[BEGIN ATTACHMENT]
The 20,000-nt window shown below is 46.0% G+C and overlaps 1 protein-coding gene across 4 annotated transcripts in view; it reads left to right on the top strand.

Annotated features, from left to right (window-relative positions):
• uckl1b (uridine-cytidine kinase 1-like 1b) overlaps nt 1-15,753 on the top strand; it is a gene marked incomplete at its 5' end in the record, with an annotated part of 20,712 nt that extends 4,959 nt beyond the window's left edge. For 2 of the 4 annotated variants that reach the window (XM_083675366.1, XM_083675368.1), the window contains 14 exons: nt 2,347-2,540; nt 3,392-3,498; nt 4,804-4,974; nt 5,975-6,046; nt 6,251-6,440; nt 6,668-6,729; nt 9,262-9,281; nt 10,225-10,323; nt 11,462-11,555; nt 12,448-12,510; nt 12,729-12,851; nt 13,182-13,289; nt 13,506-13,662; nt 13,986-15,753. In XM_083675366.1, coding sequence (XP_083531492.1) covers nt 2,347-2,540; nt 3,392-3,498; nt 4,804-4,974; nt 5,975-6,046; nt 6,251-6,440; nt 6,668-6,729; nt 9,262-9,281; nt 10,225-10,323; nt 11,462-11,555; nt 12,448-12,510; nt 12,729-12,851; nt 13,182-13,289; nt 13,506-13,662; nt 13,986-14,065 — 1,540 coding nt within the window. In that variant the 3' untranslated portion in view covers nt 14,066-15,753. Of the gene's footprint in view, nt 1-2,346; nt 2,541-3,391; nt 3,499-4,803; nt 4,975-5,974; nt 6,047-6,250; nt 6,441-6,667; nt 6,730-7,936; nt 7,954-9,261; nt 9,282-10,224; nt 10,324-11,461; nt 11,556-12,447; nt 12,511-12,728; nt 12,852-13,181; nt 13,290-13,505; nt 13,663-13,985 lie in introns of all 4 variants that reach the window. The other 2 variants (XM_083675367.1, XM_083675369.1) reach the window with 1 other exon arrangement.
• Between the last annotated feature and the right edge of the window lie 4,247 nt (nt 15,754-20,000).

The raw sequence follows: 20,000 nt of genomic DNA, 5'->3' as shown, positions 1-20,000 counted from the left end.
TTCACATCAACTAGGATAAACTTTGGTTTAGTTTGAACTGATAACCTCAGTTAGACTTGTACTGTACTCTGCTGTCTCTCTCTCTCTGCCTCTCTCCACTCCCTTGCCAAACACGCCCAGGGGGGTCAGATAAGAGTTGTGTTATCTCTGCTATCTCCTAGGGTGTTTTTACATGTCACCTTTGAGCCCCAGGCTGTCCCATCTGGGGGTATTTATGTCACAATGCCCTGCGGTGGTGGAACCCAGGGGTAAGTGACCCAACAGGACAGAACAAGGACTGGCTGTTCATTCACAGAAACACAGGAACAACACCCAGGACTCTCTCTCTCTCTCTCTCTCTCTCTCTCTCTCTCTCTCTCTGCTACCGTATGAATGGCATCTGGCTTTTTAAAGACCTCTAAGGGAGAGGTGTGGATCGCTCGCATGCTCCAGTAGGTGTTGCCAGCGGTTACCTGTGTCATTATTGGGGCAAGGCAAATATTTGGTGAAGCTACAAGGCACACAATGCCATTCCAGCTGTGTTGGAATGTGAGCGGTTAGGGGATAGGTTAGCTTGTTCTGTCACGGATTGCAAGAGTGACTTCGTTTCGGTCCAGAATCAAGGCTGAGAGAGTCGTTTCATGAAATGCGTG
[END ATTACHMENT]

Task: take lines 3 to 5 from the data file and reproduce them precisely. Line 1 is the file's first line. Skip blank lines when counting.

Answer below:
• uckl1b (uridine-cytidine kinase 1-like 1b) overlaps nt 1-15,753 on the top strand; it is a gene marked incomplete at its 5' end in the record, with an annotated part of 20,712 nt that extends 4,959 nt beyond the window's left edge. For 2 of the 4 annotated variants that reach the window (XM_083675366.1, XM_083675368.1), the window contains 14 exons: nt 2,347-2,540; nt 3,392-3,498; nt 4,804-4,974; nt 5,975-6,046; nt 6,251-6,440; nt 6,668-6,729; nt 9,262-9,281; nt 10,225-10,323; nt 11,462-11,555; nt 12,448-12,510; nt 12,729-12,851; nt 13,182-13,289; nt 13,506-13,662; nt 13,986-15,753. In XM_083675366.1, coding sequence (XP_083531492.1) covers nt 2,347-2,540; nt 3,392-3,498; nt 4,804-4,974; nt 5,975-6,046; nt 6,251-6,440; nt 6,668-6,729; nt 9,262-9,281; nt 10,225-10,323; nt 11,462-11,555; nt 12,448-12,510; nt 12,729-12,851; nt 13,182-13,289; nt 13,506-13,662; nt 13,986-14,065 — 1,540 coding nt within the window. In that variant the 3' untranslated portion in view covers nt 14,066-15,753. Of the gene's footprint in view, nt 1-2,346; nt 2,541-3,391; nt 3,499-4,803; nt 4,975-5,974; nt 6,047-6,250; nt 6,441-6,667; nt 6,730-7,936; nt 7,954-9,261; nt 9,282-10,224; nt 10,324-11,461; nt 11,556-12,447; nt 12,511-12,728; nt 12,852-13,181; nt 13,290-13,505; nt 13,663-13,985 lie in introns of all 4 variants that reach the window. The other 2 variants (XM_083675367.1, XM_083675369.1) reach the window with 1 other exon arrangement.
• Between the last annotated feature and the right edge of the window lie 4,247 nt (nt 15,754-20,000).

The raw sequence follows: 20,000 nt of genomic DNA, 5'->3' as shown, positions 1-20,000 counted from the left end.